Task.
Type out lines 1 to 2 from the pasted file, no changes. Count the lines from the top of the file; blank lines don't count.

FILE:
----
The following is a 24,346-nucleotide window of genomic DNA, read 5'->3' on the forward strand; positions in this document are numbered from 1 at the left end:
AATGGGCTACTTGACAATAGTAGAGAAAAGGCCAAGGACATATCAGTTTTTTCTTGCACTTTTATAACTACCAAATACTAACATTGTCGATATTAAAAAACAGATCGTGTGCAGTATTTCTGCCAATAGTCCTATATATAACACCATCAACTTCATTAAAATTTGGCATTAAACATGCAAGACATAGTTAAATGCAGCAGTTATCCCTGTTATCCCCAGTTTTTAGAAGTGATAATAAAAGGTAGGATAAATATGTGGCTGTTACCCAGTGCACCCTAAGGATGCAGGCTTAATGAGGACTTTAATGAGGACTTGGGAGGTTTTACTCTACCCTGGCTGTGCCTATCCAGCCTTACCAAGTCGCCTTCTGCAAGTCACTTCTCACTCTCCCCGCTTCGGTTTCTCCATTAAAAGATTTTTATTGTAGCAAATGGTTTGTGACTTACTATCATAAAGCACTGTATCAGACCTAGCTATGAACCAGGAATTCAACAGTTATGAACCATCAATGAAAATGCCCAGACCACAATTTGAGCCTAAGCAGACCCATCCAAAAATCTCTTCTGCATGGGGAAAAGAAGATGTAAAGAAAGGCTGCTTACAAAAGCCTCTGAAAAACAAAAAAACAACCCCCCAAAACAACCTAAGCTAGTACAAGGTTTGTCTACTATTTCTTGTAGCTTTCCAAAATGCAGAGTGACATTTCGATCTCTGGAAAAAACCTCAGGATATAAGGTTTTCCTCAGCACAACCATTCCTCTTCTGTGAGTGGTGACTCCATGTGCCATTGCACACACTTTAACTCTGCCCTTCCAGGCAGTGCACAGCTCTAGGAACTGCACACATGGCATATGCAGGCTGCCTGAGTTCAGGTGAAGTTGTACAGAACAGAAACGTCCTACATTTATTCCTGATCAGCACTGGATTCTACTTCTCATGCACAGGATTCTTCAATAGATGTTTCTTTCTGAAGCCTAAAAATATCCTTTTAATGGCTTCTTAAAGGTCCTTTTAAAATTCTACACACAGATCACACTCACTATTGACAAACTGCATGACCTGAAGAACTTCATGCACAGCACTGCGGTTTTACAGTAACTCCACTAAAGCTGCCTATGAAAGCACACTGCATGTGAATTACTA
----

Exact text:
The following is a 24,346-nucleotide window of genomic DNA, read 5'->3' on the forward strand; positions in this document are numbered from 1 at the left end:
AATGGGCTACTTGACAATAGTAGAGAAAAGGCCAAGGACATATCAGTTTTTTCTTGCACTTTTATAACTACCAAATACTAACATTGTCGATATTAAAAAACAGATCGTGTGCAGTATTTCTGCCAATAGTCCTATATATAACACCATCAACTTCATTAAAATTTGGCATTAAACATGCAAGACATAGTTAAATGCAGCAGTTATCCCTGTTATCCCCAGTTTTTAGAAGTGATAATAAAAGGTAGGATAAATATGTGGCTGTTACCCAGTGCACCCTAAGGATGCAGGCTTAATGAGGACTTTAATGAGGACTTGGGAGGTTTTACTCTACCCTGGCTGTGCCTATCCAGCCTTACCAAGTCGCCTTCTGCAAGTCACTTCTCACTCTCCCCGCTTCGGTTTCTCCATTAAAAGATTTTTATTGTAGCAAATGGTTTGTGACTTACTATCATAAAGCACTGTATCAGACCTAGCTATGAACCAGGAATTCAACAGTTATGAACCATCAATGAAAATGCCCAGACCACAATTTGAGCCTAAGCAGACCCATCCAAAAATCTCTTCTGCATGGGGAAAAGAAGATGTAAAGAAAGGCTGCTTACAAAAGCCTCTGAAAAACAAAAAAACAACCCCCCAAAACAACCTAAGCTAGTACAAGGTTTGTCTACTATTTCTTGTAGCTTTCCAAAATGCAGAGTGACATTTCGATCTCTGGAAAAAACCTCAGGATATAAGGTTTTCCTCAGCACAACCATTCCTCTTCTGTGAGTGGTGACTCCATGTGCCATTGCACACACTTTAACTCTGCCCTTCCAGGCAGTGCACAGCTCTAGGAACTGCACACATGGCATATGCAGGCTGCCTGAGTTCAGGTGAAGTTGTACAGAACAGAAACGTCCTACATTTATTCCTGATCAGCACTGGATTCTACTTCTCATGCACAGGATTCTTCAATAGATGTTTCTTTCTGAAGCCTAAAAATATCCTTTTAATGGCTTCTTAAAGGTCCTTTTAAAATTCTACACACAGATCACACTCACTATTGACAAACTGCATGACCTGAAGAACTTCATGCACAGCACTGCGGTTTTACAGTAACTCCACTAAAGCTGCCTATGAAAGCACACTGCATGTGAATTACTA